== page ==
"Eat lunch with staff as often as possible."

"Wear your name tag."

In the Car

Organization and Supplies

"Plan once a week to clean out, organize, and inventory what's in your car. Decide what to throw away or store elsewhere for the next week."

"Buy a car with a large trunk, automatic transmission, coffee cup holder, and power door locks."

"A cabinet-drawer-sized file box kept in your car can work wonders."

"Write your mileage down on the actual sheets you turn in for reimbursement. It saves tons of time."

"Keep an organizer on the passenger seat for food and other items."

"With a cell phone and hands-free connection in the car, you can make calls that used to have to wait."


"If you can't afford a cellular phone, get one that only dials 911. It could save your neck."

"A citizen's band radio can be useful for long-distance traveling."

"Don't keep a loose clipboard on your car's dashboard. It can be a real safety hazard."

"Be careful of your back when getting things out of your trunk."

"Carry a car kit and know the basics for when your car breaks down. Keep a survival kit in your trunk with a blanket, food, flashlight and other items you'll need if you're stranded."

"No matter what you do, do not speed while driving between schools. You may be late, but at least you'll arrive."


"Don't forget to plan bathroom stops."

"Find out where the public libraries are. You can use the restroom without having to buy anything, and if you have some extra time, you can do paperwork there."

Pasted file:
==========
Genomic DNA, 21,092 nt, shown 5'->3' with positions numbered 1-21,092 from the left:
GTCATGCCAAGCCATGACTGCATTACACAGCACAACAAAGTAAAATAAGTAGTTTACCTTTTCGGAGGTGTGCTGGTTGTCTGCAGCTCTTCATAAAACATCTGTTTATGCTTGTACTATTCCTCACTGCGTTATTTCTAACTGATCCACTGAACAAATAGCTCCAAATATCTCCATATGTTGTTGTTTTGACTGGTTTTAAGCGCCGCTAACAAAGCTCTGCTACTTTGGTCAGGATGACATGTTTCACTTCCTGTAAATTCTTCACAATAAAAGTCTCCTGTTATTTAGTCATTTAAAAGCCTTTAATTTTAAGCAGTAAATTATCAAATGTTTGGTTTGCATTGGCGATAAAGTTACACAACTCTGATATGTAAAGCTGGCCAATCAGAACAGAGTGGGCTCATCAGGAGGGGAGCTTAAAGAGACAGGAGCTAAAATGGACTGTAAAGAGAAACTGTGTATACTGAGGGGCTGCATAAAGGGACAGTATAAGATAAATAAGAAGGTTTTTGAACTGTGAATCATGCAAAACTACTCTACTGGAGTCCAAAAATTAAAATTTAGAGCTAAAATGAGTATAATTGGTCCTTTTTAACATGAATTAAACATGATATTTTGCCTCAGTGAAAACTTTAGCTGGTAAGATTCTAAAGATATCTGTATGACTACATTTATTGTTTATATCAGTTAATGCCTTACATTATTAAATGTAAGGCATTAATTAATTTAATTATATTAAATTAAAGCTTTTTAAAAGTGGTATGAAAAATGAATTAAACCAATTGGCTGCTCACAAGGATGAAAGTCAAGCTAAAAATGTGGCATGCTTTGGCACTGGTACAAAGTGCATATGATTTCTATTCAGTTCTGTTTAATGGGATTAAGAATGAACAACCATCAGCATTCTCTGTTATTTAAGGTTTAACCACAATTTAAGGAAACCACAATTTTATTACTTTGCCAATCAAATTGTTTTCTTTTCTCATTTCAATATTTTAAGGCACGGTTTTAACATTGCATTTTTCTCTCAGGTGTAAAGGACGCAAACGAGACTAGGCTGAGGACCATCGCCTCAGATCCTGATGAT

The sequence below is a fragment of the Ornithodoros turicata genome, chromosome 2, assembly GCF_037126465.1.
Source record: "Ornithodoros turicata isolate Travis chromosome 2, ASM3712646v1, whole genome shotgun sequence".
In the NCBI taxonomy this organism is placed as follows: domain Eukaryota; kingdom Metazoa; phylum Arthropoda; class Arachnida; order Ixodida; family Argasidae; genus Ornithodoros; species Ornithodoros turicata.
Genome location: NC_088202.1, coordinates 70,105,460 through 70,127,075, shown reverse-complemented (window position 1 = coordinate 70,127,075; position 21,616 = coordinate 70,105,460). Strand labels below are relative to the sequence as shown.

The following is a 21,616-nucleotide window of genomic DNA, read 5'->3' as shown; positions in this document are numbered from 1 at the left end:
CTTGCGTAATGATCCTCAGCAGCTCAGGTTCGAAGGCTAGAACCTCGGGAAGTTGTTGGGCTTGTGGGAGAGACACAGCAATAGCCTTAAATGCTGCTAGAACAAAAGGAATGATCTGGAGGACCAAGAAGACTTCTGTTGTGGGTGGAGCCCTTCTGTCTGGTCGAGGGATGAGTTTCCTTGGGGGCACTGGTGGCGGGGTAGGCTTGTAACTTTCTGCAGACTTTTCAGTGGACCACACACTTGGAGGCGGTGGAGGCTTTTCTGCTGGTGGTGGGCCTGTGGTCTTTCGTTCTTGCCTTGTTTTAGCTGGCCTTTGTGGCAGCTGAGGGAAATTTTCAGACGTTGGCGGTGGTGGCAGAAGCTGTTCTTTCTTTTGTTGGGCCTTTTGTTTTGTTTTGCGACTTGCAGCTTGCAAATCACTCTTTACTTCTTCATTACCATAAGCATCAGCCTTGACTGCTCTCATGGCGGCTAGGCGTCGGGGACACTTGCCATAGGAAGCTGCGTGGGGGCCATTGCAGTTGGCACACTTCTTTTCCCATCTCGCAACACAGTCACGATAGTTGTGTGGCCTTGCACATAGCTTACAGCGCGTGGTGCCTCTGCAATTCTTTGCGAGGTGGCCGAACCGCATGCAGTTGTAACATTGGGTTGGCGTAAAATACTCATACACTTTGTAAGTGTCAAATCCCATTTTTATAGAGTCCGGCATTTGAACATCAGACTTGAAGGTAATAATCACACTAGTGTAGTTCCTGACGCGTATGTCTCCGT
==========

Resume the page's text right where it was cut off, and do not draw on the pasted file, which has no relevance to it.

Managing Stress and Isolation

"New itinerant teachers will not believe how much different their second year will feel, once people know them!"

"Acquaint yourself with other itinerant teachers in areas surrounding yours to contact, share, and support each other. Perhaps you can meet for lunch once in a while. This reduces the isolation we often feel."

"Remember that you are not alone. There are a number of us with a multitude of experiences. We are all just a phone call away. Let's share our expertise."

Tips From Parents

"As a teacher, please remember that as parents we cannot separate ourselves from the emotional ties we have with our children, for example, at IEP conferences. They are ours 24 hours a day. We don't go home."

"I would like to see itinerant teachers work with visually impaired students to present to the class what the teacher and child work on outside the classroom and maybe suggest to the class and teacher ways they can help in the learning and teaching process. Help sighted classmates who are not visually impaired to understand."

"Remember to advocate for the students and yourself. If you are a good advocate and good with kids, you will be listened to."